This 2,400-year-old bark shield took a beating in an Iron Age fight

This 2,400-year-old bark shield took a beating in an Iron Age fight

Enlarge / This is what the shield looked like after being excavated and conserved. (credit: Michael Bamforth)

When they found the shield, University of York archaeologists Michael Bamforth and his colleagues thought it must have been ceremonial, because surely bark couldn’t hold up against heavy iron-tipped spears and iron axes. After all, every other Iron Age shield archaeologists have found in Europe so far has been made of wood or metal. But it turned out that the tough, springy bark would have been perfectly capable of repelling arrows. Its lightness may even have made an Iron Age warrior more agile on the battlefield.

Welcome to the Iron Age; we’ve got swords and spears

By around 400 BCE, even small villages across Britain surrounded themselves with ditches, embankments, and palisades. At farmsteads scattered between villages, people grew wheat and barley or herded sheep and cattle. Local or regional chiefs ruled

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Archaeologists find DNA in a 10,000-year-old piece of chewing gum

Archaeologists find DNA in a 10,000-year-old piece of chewing gum

Enlarge (credit: Kashuba et al. 2019)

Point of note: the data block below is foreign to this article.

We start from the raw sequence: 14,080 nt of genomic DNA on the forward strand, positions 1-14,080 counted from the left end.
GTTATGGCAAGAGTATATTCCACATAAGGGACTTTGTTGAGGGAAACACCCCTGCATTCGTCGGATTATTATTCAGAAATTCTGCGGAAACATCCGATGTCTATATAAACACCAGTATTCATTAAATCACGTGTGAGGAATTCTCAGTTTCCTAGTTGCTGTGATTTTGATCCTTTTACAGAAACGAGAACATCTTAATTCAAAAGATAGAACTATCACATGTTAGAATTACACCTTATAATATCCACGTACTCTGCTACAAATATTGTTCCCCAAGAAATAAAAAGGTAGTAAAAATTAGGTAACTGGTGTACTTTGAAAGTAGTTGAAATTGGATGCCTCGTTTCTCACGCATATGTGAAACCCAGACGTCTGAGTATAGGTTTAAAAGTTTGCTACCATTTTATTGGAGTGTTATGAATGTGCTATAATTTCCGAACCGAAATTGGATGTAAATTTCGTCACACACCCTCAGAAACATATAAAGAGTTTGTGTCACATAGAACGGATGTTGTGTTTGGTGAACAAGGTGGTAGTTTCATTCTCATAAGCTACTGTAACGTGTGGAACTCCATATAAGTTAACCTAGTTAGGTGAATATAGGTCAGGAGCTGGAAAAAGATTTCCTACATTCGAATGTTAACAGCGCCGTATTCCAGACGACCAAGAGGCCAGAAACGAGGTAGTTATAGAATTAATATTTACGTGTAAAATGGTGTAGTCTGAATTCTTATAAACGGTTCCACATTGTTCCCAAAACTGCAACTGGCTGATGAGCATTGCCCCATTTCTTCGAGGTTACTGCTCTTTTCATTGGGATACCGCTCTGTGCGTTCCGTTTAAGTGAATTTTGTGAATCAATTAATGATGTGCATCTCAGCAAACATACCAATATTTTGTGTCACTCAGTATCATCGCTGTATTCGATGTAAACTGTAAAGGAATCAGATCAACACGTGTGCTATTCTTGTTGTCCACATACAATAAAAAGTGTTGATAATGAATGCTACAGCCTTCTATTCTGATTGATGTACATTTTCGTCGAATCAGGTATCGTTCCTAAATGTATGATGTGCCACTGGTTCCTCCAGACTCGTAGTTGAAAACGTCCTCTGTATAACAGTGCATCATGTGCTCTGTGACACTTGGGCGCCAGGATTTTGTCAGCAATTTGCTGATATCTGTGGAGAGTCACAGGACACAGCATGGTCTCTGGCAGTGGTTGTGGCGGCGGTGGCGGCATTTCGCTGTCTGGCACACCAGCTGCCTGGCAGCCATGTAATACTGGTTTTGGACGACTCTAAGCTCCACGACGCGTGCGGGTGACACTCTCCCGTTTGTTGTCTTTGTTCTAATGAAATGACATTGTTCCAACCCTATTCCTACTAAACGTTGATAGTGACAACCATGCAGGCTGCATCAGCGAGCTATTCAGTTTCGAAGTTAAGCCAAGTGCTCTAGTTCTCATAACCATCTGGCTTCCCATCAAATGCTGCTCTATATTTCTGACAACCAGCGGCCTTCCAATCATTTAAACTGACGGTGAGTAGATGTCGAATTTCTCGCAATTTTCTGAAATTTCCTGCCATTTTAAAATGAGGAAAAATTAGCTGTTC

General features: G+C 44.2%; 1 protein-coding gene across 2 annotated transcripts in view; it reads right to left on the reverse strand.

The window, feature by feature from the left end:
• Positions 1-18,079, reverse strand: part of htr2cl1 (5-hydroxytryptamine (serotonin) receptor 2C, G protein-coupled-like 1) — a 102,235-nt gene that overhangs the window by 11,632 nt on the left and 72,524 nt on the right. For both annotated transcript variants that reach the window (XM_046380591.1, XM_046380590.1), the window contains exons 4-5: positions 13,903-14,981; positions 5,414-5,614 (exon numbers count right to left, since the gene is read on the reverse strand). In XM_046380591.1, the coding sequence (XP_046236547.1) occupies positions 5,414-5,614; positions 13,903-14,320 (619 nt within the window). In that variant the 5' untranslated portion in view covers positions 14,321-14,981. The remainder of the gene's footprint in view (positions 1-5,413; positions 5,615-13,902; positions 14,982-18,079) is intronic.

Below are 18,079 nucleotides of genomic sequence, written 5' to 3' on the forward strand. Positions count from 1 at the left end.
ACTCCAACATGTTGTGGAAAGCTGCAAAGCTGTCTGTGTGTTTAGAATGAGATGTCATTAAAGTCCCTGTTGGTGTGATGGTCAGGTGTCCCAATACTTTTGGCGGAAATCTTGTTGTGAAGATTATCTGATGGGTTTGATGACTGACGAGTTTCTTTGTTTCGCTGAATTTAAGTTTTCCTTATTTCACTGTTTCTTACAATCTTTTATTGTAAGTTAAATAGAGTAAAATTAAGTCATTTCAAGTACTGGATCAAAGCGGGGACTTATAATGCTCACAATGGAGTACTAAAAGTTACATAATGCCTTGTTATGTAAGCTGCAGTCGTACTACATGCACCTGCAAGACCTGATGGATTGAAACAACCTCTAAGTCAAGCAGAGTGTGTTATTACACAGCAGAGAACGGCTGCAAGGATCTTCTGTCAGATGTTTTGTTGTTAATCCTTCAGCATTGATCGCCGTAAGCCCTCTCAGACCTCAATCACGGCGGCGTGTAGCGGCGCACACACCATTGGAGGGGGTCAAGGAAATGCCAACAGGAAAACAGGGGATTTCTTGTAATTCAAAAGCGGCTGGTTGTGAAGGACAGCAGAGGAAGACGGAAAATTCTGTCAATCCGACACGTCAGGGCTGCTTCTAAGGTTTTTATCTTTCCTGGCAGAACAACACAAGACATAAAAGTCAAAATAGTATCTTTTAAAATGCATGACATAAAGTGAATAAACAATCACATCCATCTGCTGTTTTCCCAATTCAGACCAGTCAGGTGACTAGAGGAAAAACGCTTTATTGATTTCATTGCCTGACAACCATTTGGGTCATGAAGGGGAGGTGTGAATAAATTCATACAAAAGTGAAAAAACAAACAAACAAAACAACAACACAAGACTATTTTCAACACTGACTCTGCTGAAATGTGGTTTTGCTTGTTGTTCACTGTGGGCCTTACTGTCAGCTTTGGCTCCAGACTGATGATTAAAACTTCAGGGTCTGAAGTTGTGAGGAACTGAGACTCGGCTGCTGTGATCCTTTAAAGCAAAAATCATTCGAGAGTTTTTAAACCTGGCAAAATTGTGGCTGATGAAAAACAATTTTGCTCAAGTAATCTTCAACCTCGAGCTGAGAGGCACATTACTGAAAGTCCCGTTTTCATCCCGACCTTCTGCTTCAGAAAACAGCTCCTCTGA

The people who lived at Huseby-Kiev in western Sweden 10,000 years ago made their living by hunting and fishing. That doesn’t sound surprising until you consider that this was a landscape that had, until recently, been covered by ice sheets 4km (2.5 miles) thick. How they occupied the re-emerging landscape is a bit of a mystery. We don’t know much about who they actually were, where they came from, or how they made their way into Sweden as the ice receded.

In the 1990s, archaeologists recovered a few chewed-up lumps of birch bark pitch, some of which still held fingerprints and tooth marks left behind from millennia ago. Using this ancient chewing gum, archaeologist Natalija Kashuba of Uppsala University recently recovered DNA from two women and one man who had lived, worked, and apparently chewed gum on the shores of ancient Sweden. That

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Mass grave in Poland embodies the violent beginning of the Bronze Age

Mass grave in Poland embodies the violent beginning of the Bronze Age

Enlarge / This is the Late Neolithic mass grave at Koszyce, Poland. (credit: Image courtesy of Piotr Wodarczak)

Sometime between 2880 and 2776 BCE, 15 family members were hastily buried together in a single pit, their shattered skulls telling a story of violent death. Yet someone interred the dead with the pottery, tools, and ornaments typical of a proper burial in their culture, a culture we know today by the name of its most common ceramic artifact: the Globular Amphora. And someone seems to have made the effort to put the closest family members alongside one another in the pit.

Today, the grave near the village of Koszyce in southern Poland is the only record of one particular act of brutal violence during a turbulent time in European prehistory.

Out of the blue

It seems that no one in the seasonal camp of pastoralists was prepared for the raiders. Nearly

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